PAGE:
Transit history notes: Seizing the Maeklong Railway - September 29, 2005
Transit history notes: According to the data from National Archives, the Supreme Commander Headquarters applied Article 12 of the Martial Law Act of BE 2457 (AD 1914) to seize control of Maeklong Railway Co.Ltd., electricity generation, and tram services of the Thai Electricity Corporation on January 26, 1942 (a day after the war declaration). Supreme Commander Headquarters told the Minister of Interior to send officers from Samsen Power Plant to take control of Thai Electricity Corporation.
Supreme Commander also asked Royal Railway Dept. to send officers to make a supervision on the government control of Maeklong Railway and report the conditions and current status of Maeklong line--two sets of trams on the railway tracks, some steam locomotives, passenger bogeys, and other types of bogeys. Even though the company could install the power line for the tram from Klong Sarn to Bang Bon (Wat Singh - Bang Bon, approved by Prince Boriphat in 1931), the actual implementation could reach Wat Singh.
Supreme Commander Headquarters also asked the Royal Power Plant (AKA Samsen Power Plant) to send the head of engineers to take control of Wat Laib Power Plant and tram services. Most workers in TEC were Thai people (Chinese workers became the majority in the maintenance section which was directed by a Chinese engineer graduated from Belgium).
Even though the concession of Thachin section expired on November 23, 1942, the government at that time refused to pay any single penny as the compensation to Maeklong Railway even though the company asked the government to purchase Thachin section at the price of 1,020,000 baht.
The talk about the compensation dragged on until the concession of the Mae Klong Section expired on August 14, 1945.
On May 16, 1945, the Supreme Commander Headquarters allowed a raise in the tram ticket price from 6 satang/3km to 10 satang/2.5km.
The Army Headquarters (replaced Supreme Commander Headquarters in August 1945) terminated the controls imposed by Martial Law on Thai Electricity Corporation on October 25, 1945 and Maeklong Railway on November 2, 1945 (the peace declaration was on August 16, 1945). After that, the government at time paid 2,000,000 baht to purchase all sections of the Maeklong Railway, even though the company estimated the price of the railway line to be 4,000,000 baht in 1945.
Closing down Maeklong Station!
- translated and summarized from
Matichon, June 9, 2005
Above: Maeklong Market after the train has passed through.
Sunday train ride: Plans for the
Mae Klong & understanding SRT anger - August
The plan for improving
Mae Klong Railway - translated and summarized
from Akharn and Thee Din Weekly, Vol.5, No. 249, February 28-March
trip on the Maeklong Commuter - August 2, 2003
Mahachai Line (18 stations)
Maeklong Line (15 stations)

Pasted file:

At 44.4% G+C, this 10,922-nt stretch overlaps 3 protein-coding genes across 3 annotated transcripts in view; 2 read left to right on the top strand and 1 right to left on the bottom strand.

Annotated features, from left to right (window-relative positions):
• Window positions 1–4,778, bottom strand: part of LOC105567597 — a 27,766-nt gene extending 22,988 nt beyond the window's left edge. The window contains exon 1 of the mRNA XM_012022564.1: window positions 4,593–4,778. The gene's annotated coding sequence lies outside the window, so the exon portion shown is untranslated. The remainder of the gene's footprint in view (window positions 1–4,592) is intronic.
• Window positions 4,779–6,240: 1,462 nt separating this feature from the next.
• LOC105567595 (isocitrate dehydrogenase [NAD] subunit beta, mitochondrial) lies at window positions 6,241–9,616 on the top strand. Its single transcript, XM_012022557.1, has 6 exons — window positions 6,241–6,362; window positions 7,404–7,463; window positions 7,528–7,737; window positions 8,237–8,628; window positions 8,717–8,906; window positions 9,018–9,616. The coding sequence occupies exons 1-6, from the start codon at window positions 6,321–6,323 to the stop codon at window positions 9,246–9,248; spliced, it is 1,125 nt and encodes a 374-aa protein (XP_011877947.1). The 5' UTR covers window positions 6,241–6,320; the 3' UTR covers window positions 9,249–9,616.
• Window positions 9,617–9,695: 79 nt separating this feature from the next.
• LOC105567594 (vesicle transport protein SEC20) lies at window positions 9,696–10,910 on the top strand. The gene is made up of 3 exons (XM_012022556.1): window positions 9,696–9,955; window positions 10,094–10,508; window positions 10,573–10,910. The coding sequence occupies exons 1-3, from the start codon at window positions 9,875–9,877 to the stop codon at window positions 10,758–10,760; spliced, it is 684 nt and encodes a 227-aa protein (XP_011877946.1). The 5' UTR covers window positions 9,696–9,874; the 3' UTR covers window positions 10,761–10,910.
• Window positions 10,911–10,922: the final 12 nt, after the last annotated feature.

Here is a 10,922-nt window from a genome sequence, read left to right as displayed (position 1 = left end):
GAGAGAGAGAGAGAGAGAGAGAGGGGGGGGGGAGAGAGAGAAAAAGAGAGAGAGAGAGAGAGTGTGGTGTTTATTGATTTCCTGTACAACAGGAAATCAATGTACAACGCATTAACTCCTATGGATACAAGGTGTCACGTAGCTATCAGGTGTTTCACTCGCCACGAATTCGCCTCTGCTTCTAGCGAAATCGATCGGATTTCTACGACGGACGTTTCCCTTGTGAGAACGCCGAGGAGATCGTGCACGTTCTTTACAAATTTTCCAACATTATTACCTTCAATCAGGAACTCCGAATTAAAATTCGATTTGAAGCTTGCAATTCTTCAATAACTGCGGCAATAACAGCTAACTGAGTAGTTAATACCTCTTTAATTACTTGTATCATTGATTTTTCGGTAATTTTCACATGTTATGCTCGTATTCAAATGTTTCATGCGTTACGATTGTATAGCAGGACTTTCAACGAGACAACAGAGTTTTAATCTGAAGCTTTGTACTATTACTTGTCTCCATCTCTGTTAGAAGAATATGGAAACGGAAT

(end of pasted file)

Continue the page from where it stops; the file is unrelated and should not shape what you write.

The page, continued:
Note: these are the official station names taken from a timetable in Thai language; the trains donÃƒÆ’¯Ãƒâ€š¿Ãƒâ€š½t necessarily stop everywhere, though, it seems.
I donÃƒÆ’¯Ãƒâ€š¿Ãƒâ€š½t think these schedules will change very often. In order to find out for sure, you would have to go to one of the stations and have a look at one of the big timetables or try to get a printout in Thai language from a friendly SRT employee.
Both sections are approximately 30 km in length, as already mentioned somewhere in your tramway articles, and serviced by Diesel Railcars, with the ride taking about 1 hour and costing 10 Baht in each case. Ticket booths in the terminal stations open about half an hour before the trains depart, or tickets can be bought right on the train. The ferry in Samut Sakhon costs a whopping 2 Baht. Well, if that isnÃƒÆ’¯Ãƒâ€š¿Ãƒâ€š½t a trip for Cheap Charlies!
Soon after you leave Wong Wian Yai, the high building density (partly very close to the tracks; even more so near Maeklong station, where the final 500 m of the line run right through a busy market and the stalls are within 10 cm of the rumbling cars!) quickly decreases, and youÃƒÆ’¯Ãƒâ€š¿Ãƒâ€š½ll find yourself in a quiet rural landscape mostly made up of khlongs and orchards. (Of course thereÃƒÆ’¯Ãƒâ€š¿Ãƒâ€š½s still the occasional factory or Western Outer Ring RoadÃƒÆ’¯Ãƒâ€š¿Ãƒâ€š½..) In the section behind Samut Sakhon the landscape is of course much more open, with all those fields and saltworks - not really that beautiful, but the view still being nicer than the one from the nearby motorway, IÃƒÆ’¯Ãƒâ€š¿Ãƒâ€š½d say.
The trains arenÃƒÆ’¯Ãƒâ€š¿Ãƒâ€š½t all that slow. They accelerate to a maximum of about 45 to 50 kph after all, and at most stations they stop for just about 10 seconds. And there are no traffic jamsÃƒÆ’¯Ãƒâ€š¿Ãƒâ€š½. Plus they are astonishingly punctual! Other than on the SRT main lines, they actually leave the stations on time. And as thereÃƒÆ’¯Ãƒâ€š¿Ãƒâ€š½s not so much traffic on these routes, they donÃƒÆ’¯Ãƒâ€š¿Ãƒâ€š½t have to wait for oncoming trains very often, though of course thereÃƒÆ’¯Ãƒâ€š¿Ãƒâ€š½s only a single track. Certainly an old and worn-out (though charming) system, but still a practical (and cheap) alternative to road traffic for many people from the southwestern suburbs.